ABOUT

Why Madan Sara?

Madan Sara is a business practice of people, mostly women, who travel, buy, distribute and sell a variety of goods in different markets.

However, the Madan Sara is not only a business model or a lifestyle, but an important part of a Haitian culture. The Madan Sara embodies all of the values that Haitian women hold. Nevertheless, the business model is not formal for many reasons, such as the lack of investment, infrastructure, and available state assistance. With all of these obstacles, the Madan Sara continue to be one of the most important parts of the Haitian economy and of who we are as a country.

The Madan Sara Story

I met Clotide Achille in Marche Tèt Dlo. As a journalist, it normally it takes me a substantial amount of time to convince someone to partake in a simple 5-minute interview. It took 20 minutes for Clotide to agree to be in the Madan Sara video documentary. Clotide understood immediately the importance of having her story heard. As a woman who raised five children on her own and financed her house to be built, her story is an essential one to share. With all of the difficulties and obstacles that exist in the life of a Madan Sara, Clotide chose always to focus on her dream, rather than to complain. This was also a turning moment for me as I became more motivated after our first encounter. As Clotide told me, “I did my part, now it’s for the new generation to do their part and fight for a better future, for themselves and for their country as a whole.”

Personally, I experienced the power of Madan Sara through my mother who worked tirelessly to provide for her children. It is now my turn to do my part as a journalist and film-maker. Anyone who goes to a market in Haiti cannot deny that Haitian women are champions in keeping things running in Haiti, from sending their children to school, from buying and distributing goods and taking care of families.

Haiti’s economy can be prosperous with investment and the validation of women’s roles in the Haitian economy. Madan Sara is in the forefront for the battle for a more modern, inclusive economy.

The Madan Sara Project

According to IHSI, half of the population of Haiti is women and most of these women work in the informal sector. Many of them are Madan Sara. The Madan Sara project will shed light on, and tell the stories of, this business practice which deserves a formal acceptance into the Haitian economy and into the Haitian society. Telling the stories of the Madan Sara is telling the story of Haitian women who are under-reported, under-valued, and under-represented in all levels of society. The Madan Sara project will allow these voices to be heard and to talk directly to society to demand better.

ABOUT THE PROJECT

Machan nan mache Tèt Dlo

Why Madan Sara?

Madan Sara is a business practice of people, mostly women, who travel, buy, distribute and sell a variety of goods in different markets.

However, the Madan Sara is not only a business model or a lifestyle, but an important part of a Haitian culture. The Madan Sara embodies all of the values that Haitian women hold. Nevertheless, the business model is not formal for many reasons, such as the lack of investment, infrastructure, and available state assistance. With all of these obstacles, the Madan Sara continue to be one of the most important parts of the Haitian economy and of who we are as a country.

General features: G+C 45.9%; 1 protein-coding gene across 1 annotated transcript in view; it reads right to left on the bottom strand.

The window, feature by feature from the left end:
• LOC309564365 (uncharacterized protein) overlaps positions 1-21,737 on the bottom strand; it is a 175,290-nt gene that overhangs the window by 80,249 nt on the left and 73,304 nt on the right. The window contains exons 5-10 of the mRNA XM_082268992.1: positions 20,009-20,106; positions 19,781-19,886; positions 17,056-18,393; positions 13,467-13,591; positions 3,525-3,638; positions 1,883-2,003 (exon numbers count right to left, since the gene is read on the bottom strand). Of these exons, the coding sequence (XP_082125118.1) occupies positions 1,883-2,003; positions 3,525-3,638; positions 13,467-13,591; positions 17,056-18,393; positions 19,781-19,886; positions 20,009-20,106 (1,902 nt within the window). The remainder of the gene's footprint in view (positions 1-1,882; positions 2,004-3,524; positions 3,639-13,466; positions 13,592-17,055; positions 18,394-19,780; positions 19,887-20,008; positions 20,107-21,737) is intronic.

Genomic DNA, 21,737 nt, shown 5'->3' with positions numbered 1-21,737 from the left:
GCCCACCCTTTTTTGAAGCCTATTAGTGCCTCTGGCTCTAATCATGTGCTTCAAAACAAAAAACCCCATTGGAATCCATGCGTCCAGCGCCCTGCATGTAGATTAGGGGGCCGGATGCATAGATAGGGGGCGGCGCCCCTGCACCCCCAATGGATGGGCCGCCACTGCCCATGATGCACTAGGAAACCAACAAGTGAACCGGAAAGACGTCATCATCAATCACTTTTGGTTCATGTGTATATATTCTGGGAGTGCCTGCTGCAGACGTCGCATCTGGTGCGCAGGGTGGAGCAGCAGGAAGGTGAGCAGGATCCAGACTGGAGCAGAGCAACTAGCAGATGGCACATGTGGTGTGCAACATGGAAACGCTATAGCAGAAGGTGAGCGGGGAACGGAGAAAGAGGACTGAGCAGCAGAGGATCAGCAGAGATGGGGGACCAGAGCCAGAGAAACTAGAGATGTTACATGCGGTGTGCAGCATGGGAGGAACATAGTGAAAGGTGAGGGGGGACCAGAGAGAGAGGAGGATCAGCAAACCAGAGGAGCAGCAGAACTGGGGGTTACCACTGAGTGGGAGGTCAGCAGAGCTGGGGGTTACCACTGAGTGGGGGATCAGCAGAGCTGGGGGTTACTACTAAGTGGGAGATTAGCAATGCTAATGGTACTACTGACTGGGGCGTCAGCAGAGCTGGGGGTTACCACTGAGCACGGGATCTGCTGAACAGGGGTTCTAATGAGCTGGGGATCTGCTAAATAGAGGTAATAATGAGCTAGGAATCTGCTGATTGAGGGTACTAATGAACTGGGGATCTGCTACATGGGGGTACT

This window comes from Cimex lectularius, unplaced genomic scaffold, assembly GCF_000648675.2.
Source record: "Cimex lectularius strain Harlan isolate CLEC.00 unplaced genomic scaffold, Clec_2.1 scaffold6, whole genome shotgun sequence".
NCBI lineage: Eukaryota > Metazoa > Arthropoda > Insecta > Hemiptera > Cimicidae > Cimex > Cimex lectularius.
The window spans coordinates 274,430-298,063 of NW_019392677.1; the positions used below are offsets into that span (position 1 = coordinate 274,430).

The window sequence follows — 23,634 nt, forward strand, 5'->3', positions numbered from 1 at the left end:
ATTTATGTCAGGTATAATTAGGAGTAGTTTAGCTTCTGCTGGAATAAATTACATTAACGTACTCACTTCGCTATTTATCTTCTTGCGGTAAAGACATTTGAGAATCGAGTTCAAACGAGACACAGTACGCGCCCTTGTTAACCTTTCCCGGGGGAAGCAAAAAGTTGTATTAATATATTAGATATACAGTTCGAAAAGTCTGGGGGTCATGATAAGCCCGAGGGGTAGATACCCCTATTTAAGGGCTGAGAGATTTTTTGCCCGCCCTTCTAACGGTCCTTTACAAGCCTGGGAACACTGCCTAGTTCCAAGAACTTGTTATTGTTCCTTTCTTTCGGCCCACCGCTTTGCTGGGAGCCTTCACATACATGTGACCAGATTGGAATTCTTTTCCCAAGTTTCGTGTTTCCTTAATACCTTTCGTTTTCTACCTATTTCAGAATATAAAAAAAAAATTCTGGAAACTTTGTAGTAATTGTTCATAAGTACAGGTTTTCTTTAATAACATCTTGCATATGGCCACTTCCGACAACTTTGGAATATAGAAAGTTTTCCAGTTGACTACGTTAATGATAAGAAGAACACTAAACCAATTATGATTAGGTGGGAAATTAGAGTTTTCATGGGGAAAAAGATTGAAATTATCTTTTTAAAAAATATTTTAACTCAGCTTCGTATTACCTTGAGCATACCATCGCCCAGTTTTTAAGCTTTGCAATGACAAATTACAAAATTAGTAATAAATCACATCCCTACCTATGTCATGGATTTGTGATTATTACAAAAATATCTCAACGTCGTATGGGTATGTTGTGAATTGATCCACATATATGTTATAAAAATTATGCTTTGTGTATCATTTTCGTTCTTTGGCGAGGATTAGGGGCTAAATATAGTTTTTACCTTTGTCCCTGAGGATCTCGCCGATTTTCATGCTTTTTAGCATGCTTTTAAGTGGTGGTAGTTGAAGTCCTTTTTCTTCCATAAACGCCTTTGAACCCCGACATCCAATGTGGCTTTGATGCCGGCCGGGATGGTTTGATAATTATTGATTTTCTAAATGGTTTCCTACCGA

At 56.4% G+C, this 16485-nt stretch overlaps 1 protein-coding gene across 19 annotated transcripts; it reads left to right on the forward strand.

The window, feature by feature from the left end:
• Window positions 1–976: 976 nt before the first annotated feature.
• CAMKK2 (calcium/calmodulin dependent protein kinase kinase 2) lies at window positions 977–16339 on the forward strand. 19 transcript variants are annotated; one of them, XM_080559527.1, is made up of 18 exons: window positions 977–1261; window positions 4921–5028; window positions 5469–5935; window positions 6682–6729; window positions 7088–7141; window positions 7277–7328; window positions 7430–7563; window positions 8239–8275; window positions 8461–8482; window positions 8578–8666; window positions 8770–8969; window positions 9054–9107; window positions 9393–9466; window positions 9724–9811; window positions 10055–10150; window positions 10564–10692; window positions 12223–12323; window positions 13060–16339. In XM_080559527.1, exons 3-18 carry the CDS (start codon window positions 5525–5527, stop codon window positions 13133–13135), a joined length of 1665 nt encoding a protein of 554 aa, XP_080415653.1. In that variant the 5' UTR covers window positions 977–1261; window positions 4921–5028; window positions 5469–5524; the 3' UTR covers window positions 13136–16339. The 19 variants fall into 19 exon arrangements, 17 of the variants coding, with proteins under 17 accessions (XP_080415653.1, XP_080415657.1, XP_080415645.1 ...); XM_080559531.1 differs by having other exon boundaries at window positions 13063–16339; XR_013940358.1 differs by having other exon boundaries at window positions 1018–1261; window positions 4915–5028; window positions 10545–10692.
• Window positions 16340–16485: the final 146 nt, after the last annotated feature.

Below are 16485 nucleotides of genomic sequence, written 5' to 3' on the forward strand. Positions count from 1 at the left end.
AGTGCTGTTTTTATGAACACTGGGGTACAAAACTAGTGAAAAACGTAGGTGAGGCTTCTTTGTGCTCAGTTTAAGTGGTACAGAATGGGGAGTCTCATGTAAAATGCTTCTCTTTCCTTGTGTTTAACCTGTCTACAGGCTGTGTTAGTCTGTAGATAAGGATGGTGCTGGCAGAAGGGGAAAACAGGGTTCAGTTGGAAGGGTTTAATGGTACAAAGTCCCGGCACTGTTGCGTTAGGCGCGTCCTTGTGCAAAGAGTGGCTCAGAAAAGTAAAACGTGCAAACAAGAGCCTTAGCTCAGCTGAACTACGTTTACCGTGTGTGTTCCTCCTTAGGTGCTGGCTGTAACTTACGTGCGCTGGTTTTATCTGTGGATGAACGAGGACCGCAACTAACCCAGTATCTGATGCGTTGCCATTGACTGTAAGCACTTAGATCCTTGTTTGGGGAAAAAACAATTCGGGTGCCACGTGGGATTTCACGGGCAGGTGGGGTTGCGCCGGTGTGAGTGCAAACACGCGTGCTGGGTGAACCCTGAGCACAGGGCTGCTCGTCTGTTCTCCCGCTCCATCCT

The Madan Sara Story

I met Clotide Achille in Marche Tèt Dlo. As a journalist, it normally it takes me a substantial amount of time to convince someone to partake in a simple 5-minute interview.  It took 20 minutes for Clotide to agree to be in the Madan Sara video documentary. Clotide understood immediately the importance of having her story heard. As a woman who raised five children on her own and financed her house to be built, her story is an essential one to share. With all of the difficulties and obstacles that exist in the life of a Madan Sara, Clotide chose always to focus on her dream, rather than to complain.  This was also a turning moment for me as I became more motivated after our first encounter. As Clotide told me, “I did my part, now it’s for the new generation to do their part and fight for a better future, for themselves and for their country as a whole.”

Personally, I experienced the power of Madan Sara through my mother who worked tirelessly to provide for her children. It is now my turn to do my part as a journalist and film-maker. Anyone who goes to a market in Haiti cannot deny that Haitian women are champions in keeping things running in Haiti, from sending their children to school, from buying and distributing goods and taking care of families. 

Haiti’s economy can be prosperous with investment and the validation of women’s roles in the Haitian economy. Madan Sara is in the forefront for the battle for a more modern, inclusive economy.

The Madan Sara Project

According to IHSI, half of the population of Haiti is women and most of these women work in the informal sector. Many of them are Madan Sara. The Madan Sara project will shed light on, and tell the stories of, this business practice which deserves a formal acceptance into the Haitian economy and into the Haitian society. Telling the stories of the Madan Sara is telling the story of Haitian women who are under-reported, under-valued, and under-represented in all levels of society.  The Madan Sara project will allow these voices to be heard and to talk directly to society to demand better.